Democrats in Congress Prepare To Push Action on Medicare Spending
Democratic members of Congress are "girding for a major battle" next year over potential Medicare changes, the Wall Street Journal reports.
According to the Journal, regardless of whether Republican presidential nominee Sen. John McCain (Ariz.) or Democratic presidential nominee Sen. Barack Obama (Ill.) is elected next month, "pressure to act on Medicare is rising as the program grabs a growing share of the federal budget."
Medicare spending totaled $431.5 billion in 2007, almost doubling over the previous seven years, according to the trustees of the Medicare trust fund.
McCain, Obama Stances
Both McCain and Obama have said they would not reduce Medicare benefits but have proposed implementation of health information technology and increased use of generic drugs to reduce costs.
McCain supports increasing out-of-pocket payments for wealthier beneficiaries in the Medicare prescription drug benefit.
Many Democrats want to allow the government to negotiate with drugmakers for lower prices under the benefit.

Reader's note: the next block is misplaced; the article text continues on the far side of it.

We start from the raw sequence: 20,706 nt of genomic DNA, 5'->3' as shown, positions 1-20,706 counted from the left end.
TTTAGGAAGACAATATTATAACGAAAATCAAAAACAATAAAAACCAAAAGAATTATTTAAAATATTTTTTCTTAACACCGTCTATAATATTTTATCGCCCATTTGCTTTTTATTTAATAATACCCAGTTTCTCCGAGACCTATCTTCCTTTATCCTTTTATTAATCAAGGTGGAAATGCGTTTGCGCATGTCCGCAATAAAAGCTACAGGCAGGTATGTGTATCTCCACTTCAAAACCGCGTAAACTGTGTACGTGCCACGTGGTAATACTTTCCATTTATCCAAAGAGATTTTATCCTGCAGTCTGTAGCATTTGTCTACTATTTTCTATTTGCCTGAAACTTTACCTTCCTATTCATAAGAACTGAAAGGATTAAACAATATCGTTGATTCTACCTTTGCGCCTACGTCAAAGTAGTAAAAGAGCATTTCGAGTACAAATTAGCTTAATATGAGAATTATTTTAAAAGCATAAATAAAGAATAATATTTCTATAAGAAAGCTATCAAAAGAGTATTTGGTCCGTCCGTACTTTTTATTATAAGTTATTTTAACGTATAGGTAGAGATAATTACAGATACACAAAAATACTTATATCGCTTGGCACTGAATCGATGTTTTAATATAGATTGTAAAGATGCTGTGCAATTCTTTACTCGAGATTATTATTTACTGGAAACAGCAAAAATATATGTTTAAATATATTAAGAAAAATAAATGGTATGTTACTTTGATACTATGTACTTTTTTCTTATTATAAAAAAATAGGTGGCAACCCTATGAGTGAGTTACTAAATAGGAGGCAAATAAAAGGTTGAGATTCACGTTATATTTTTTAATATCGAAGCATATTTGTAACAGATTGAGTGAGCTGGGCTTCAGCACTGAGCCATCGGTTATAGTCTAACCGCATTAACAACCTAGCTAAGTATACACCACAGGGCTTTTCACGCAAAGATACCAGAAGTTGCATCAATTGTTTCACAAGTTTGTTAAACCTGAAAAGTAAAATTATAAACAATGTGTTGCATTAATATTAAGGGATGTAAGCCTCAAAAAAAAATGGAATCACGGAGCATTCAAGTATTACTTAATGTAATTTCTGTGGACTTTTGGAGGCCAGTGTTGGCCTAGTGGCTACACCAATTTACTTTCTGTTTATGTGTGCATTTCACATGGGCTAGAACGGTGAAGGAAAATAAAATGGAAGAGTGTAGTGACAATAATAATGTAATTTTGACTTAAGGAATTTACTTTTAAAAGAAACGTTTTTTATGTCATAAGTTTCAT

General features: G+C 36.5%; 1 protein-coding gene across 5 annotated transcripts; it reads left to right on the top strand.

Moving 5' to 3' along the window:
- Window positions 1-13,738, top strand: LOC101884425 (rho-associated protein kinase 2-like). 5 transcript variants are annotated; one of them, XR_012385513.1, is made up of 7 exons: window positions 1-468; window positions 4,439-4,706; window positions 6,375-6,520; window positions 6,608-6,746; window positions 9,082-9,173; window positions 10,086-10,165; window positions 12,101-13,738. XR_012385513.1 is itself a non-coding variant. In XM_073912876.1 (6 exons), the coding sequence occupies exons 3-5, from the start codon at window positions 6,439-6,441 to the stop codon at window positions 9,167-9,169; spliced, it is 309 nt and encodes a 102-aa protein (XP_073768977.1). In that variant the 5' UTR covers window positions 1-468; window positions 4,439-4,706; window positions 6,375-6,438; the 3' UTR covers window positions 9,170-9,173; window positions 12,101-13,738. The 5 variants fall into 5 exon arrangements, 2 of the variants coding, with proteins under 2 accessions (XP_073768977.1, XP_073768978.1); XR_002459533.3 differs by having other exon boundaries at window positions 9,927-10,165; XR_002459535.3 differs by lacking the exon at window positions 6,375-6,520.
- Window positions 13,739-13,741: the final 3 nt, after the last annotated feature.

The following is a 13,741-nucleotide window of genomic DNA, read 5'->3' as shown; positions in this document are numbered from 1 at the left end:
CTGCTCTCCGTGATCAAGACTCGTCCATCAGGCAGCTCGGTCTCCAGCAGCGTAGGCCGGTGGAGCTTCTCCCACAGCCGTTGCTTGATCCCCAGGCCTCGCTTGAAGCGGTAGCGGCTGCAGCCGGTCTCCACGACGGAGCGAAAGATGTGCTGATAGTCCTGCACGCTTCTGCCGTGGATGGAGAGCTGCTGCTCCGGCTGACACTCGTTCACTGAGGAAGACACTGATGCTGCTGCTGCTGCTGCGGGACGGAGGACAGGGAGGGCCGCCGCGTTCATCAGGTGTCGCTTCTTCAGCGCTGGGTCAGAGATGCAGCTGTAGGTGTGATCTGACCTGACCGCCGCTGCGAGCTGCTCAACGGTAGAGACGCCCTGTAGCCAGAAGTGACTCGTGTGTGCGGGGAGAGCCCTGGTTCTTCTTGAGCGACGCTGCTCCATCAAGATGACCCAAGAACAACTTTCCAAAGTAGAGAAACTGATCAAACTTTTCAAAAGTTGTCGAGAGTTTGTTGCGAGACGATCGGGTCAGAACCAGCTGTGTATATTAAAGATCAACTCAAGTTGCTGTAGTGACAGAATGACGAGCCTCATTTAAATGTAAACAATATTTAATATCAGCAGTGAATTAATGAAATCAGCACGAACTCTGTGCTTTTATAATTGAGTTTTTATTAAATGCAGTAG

Obama policy adviser Neera Tanden said Obama favors reducing payments to private insurers offering coverage through the Medicare Advantage program to make the payments equal to those in traditional Medicare.
MA next year is expected to pay insurers 13% more, or about $10 billion, than the traditional program, according to the Medicare Payment Advisory Commission.
Douglas Holtz-Eakin, McCain's senior policy adviser, said McCain opposes MA payment cuts if proposed alone but could support them "in the context of a comprehensive reform" of the health care system.
The Journal reports that Congress likely will address a scheduled physician payment cut that would take effect at the end of 2009. However, "This time the fee issue could open up opportunities for Democrats to make deeper changes" to Medicare (Wilde Mathews, Wall Street Journal, 10/29).This is part of the California Healthline Daily Edition, a summary of health policy coverage from major news organizations. Sign up for an email subscription.